It’s all well and good to change policies, but as long as the goal is to do something insanely competitive everybody will go above and beyond the formal requirements, and it will remain what it is. Real change in academia will require us to start training students to do something other than what we did. Once we do that, we won’t all be crowding into the same shrinking niche, and it will be possible to get some control over our lives.

    How to get there? Beats the hell out of me.

  3. #3 Alex
    January 15, 2009

    Oh, some of the alternative careers that I identified (and other alternative careers that others might identify) might not make sense for Ph.D. students. But they might make sense for well-designed M.S. programs. A model based on M.S. students has additional benefits: They’re in the program for less time (more family-friendly for them), advisors don’t need as much grant money to support them in the post-TA stage (less work for advisors), and many programs might be feasible for part-time students with careers and/or families.

  4. #4 Fia
    January 15, 2009

    I agree with totally with everything! What an amazing post! Thank you. And let me add, there are institutes out there where it is possible to be a professor with a 0.8 position (even without having children), there are first-class scientists who do publish frequently in single-syllable journals, have kids and leave work at 5 p.m. sharp. I know those people personally and they do have skyscraper high impact stats. My point: it is not nesseccarily the structure of the exponentially growth and resource scarcity, – it is more dependent on politics and society, who should encourage part-time position, increase subsities for daycare and give grad students and post-docs real contracts instead of scholarships.

  5. #5 Jim Thomerson
    January 15, 2009

    I spent my career at an regional university without a PhD program. We had an MS program. The majority of our MS students did not go on for PhD but went in other satisfying career directions. So we turned only a few of our students toward PhD and academia. Talking with my colleagues at research institutions led me to the understanding that I had it petty good. I had more time for research and less pressure to produce, plus time for family and hobbies.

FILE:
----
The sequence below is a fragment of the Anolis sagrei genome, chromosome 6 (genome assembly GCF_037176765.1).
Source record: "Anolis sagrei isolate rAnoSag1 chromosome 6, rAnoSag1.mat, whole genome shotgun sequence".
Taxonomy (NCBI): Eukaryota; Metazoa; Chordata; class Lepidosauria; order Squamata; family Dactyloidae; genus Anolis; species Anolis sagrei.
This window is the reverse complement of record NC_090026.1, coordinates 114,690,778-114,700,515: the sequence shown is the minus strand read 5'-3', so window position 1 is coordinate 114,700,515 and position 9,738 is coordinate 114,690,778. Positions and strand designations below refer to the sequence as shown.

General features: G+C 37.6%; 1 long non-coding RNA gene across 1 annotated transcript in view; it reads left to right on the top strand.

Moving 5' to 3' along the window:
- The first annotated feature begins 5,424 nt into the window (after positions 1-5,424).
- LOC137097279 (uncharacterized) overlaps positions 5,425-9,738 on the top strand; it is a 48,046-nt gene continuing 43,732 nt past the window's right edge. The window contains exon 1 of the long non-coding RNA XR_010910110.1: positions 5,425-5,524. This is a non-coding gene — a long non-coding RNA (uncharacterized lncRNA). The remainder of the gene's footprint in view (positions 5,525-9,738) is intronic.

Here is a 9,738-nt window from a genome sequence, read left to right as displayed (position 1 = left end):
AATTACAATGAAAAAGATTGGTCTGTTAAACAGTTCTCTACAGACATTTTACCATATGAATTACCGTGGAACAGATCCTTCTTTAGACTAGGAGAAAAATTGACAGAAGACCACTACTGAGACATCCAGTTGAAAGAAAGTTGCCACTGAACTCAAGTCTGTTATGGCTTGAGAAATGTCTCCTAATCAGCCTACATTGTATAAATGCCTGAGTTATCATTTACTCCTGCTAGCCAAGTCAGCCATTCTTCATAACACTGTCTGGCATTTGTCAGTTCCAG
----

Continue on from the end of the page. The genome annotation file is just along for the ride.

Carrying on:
I applied for a position at a major institution and made it to the who shall we invite for an interview round (not me). However, I had talked at length with the colleague I would have replaced. He was leaving because of the horrific demands being made on him. So I think I would have declined to go for an interview had I been Invited.

  6. #6 JustaTech
    January 15, 2009

    Hey Alex! I went to a school like that and there was never any question that every professor was doing “real science”. (Except the guy who wasn’t, long story.) I think that some of the ill-feelings toward undergrad institutions is really based on not wanting to actually teach undergrads (eww, icky).

    That said, is it possible to have a fulfilling scientific career, outside of tenure track, without a PhD or MD? Can I make a difference, publish papers, and research stuff *I* find interesting with an MS?

  7. #7 Mrs. Comet Hunter
    January 15, 2009

    Wow – that post hit home on so many levels. I’m in my last year of my PhD and will be turning 30 this year. I definitely feel that I have to decide between a) starting my career and waiting 5 years to start a family or b) starting a family and waiting 5 (or more) years to start my career. I’ve discussed this issue with many women in my situation and most feel the same way. Academia is just not family friendly.

    I think one big issue is that taking the academic path (BSc, MSc, PhD) means we finish in our late 20’s or early 30’s – exactly the time when a lot of women want to start having families.

    I also don’t want my career to be my entire life, but academia is portrayed to be that way (especially if one wants to “get ahead”). On the other hand, doing anything outside of that is considered “selling out” or leaving the field.

    I like the idea of listing the assumptions/antidotes, but the problem lies in the antidote becoming a reality. The only way that will happen is if the general population of professors and graduate students start asking (demanding) our departments/faculties/universities for these things.

  8. #8 grad student
    January 15, 2009

    I’ve decided not to be a “real” professor when I get my PhD, but it has nothing to with the pressures on having a life (that difficulty predates grad school, and has everything to do with being the geeky kind of person that would find grad school attractive). I just look at the job my R-I advisor really does, which is scramble for grants. Don’t get me wrong, she’s very helpful at ironing out design details and interpreting results, but she doesn’t get to do any of the fun stuff – no actual programming or building of apparatus, no data collection, no statistical analysis. I’ve heard several times that being a professor in a research university is like running your own business, and my reaction is always the same: If I were going to try being a small business person, I’d want a business that was a lot more interesting.